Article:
article 1 states that indigenous peoples have the right to full and
effective enjoyment of all human rights and fundamental freedoms recognized
in the Charter of the United Nations, the Universal Declaration of Human
Rights and international human rights law. A corresponding provision can be
found in the ILO Convention (art. 3).
The specific rights of indigenous peoples contained in the ILO Convention
and the draft indigenous declaration are significantly different from those
in the Minority Declaration. The difference can probably best be formulated
as follows: whereas the Minority Declaration and other instruments
concerning persons belonging to minorities aim at ensuring a space for
pluralism in togetherness, the instruments concerning indigenous peoples are
intended to allow for a high degree of autonomous development. Whereas the
Minority Declaration places considerable emphasis on effective participation
in the larger society of which the minority is a part (arts. 2.2 and 2.3),
the provisions regarding indigenous peoples seek to allocate authority to
these peoples so that they can make their own decisions (e.g. Convention No.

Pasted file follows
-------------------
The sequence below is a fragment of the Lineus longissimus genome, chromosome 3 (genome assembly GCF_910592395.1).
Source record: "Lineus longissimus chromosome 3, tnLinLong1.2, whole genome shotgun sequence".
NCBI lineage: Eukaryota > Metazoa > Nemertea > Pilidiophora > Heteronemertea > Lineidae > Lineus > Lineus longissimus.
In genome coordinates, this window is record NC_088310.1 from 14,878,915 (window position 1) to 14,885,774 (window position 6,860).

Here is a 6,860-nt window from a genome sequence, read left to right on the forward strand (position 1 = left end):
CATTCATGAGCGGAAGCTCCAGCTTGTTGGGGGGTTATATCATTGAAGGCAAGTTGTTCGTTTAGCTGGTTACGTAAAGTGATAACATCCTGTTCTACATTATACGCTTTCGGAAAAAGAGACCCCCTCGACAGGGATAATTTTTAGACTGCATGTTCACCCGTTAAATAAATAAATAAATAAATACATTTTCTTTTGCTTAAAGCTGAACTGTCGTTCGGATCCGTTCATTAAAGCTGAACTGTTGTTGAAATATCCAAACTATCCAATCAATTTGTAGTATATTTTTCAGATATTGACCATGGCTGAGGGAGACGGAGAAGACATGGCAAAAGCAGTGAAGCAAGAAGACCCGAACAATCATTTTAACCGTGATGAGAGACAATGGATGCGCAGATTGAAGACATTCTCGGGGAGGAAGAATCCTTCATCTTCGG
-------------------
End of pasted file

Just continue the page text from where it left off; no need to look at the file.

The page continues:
169, arts. 7 and 8; draft indigenous declaration, arts. 4, 23 and 31). The
right to participation in the larger society is in the draft given a
secondary significance and expressed as an optional right. Indigenous
peoples have the right to participate fully, if they so choose, through
procedures determined by them, in devising legislative or administrative
measures that may affect them (draft indigenous declaration, arts. 19 and
20). The underlying assumption must be that participation in the larger
society is not necessary when they have full authority of their own to make
the relevant decisions.
Closely linked to this point is the difference concerning rights to land and
natural resources. The Minority Declaration contains no such rights, whereas
these are core elements in the ILO Convention (arts. 13-19) and in the draft
indigenous declaration (arts. 25-30). Other examples could be mentioned to
explain the fundamental difference between the thrust of the rights of
persons belonging to minorities and those of indigenous peoples. It is
logically connected to the basic point that the minority instruments refer
to rights of (individual) persons, whereas those concerning the indigenous
refer to rights of peoples.
Category (d). What is the relationship between the minority rights and the
rights of indigenous peoples, on the one hand, and the rights of peoples to
self-determination set out in common article 1 to the International
Covenants of 1966, on the other? For the rights of persons belonging to
minorities, the answer is simple: the relevant instruments provide no right
to group (collective) self-determination. The rights of persons belonging to